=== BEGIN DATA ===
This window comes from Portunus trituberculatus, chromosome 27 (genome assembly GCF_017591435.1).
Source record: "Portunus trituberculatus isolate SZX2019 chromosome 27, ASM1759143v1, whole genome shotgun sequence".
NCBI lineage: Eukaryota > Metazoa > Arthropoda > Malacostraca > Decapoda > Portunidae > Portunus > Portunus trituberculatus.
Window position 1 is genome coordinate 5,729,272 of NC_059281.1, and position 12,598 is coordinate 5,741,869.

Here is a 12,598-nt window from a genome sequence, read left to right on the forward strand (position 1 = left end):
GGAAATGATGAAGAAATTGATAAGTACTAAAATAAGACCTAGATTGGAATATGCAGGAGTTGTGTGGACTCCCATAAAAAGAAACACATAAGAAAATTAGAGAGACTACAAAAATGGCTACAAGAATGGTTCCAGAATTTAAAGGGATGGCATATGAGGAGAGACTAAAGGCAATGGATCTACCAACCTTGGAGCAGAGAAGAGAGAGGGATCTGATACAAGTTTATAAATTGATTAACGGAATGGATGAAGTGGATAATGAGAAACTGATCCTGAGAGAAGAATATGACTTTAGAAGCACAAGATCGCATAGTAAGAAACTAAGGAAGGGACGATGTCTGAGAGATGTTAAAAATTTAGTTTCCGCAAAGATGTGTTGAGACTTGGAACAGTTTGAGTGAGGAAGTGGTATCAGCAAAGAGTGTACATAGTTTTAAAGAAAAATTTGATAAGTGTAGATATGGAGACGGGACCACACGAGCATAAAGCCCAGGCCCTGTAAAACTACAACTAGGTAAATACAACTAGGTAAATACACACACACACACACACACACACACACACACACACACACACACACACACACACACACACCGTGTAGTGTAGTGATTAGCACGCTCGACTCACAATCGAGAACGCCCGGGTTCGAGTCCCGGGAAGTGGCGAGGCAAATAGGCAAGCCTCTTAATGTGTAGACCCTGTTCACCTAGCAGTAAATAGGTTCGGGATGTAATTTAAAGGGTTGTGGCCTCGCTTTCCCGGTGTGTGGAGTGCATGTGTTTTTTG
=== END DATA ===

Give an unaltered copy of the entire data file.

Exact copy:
This window comes from Portunus trituberculatus, chromosome 27 (genome assembly GCF_017591435.1).
Source record: "Portunus trituberculatus isolate SZX2019 chromosome 27, ASM1759143v1, whole genome shotgun sequence".
NCBI lineage: Eukaryota > Metazoa > Arthropoda > Malacostraca > Decapoda > Portunidae > Portunus > Portunus trituberculatus.
Window position 1 is genome coordinate 5,729,272 of NC_059281.1, and position 12,598 is coordinate 5,741,869.

Here is a 12,598-nt window from a genome sequence, read left to right on the forward strand (position 1 = left end):
GGAAATGATGAAGAAATTGATAAGTACTAAAATAAGACCTAGATTGGAATATGCAGGAGTTGTGTGGACTCCCATAAAAAGAAACACATAAGAAAATTAGAGAGACTACAAAAATGGCTACAAGAATGGTTCCAGAATTTAAAGGGATGGCATATGAGGAGAGACTAAAGGCAATGGATCTACCAACCTTGGAGCAGAGAAGAGAGAGGGATCTGATACAAGTTTATAAATTGATTAACGGAATGGATGAAGTGGATAATGAGAAACTGATCCTGAGAGAAGAATATGACTTTAGAAGCACAAGATCGCATAGTAAGAAACTAAGGAAGGGACGATGTCTGAGAGATGTTAAAAATTTAGTTTCCGCAAAGATGTGTTGAGACTTGGAACAGTTTGAGTGAGGAAGTGGTATCAGCAAAGAGTGTACATAGTTTTAAAGAAAAATTTGATAAGTGTAGATATGGAGACGGGACCACACGAGCATAAAGCCCAGGCCCTGTAAAACTACAACTAGGTAAATACAACTAGGTAAATACACACACACACACACACACACACACACACACACACACACACACACACACACACACACACCGTGTAGTGTAGTGATTAGCACGCTCGACTCACAATCGAGAACGCCCGGGTTCGAGTCCCGGGAAGTGGCGAGGCAAATAGGCAAGCCTCTTAATGTGTAGACCCTGTTCACCTAGCAGTAAATAGGTTCGGGATGTAATTTAAAGGGTTGTGGCCTCGCTTTCCCGGTGTGTGGAGTGCATGTGTTTTTTG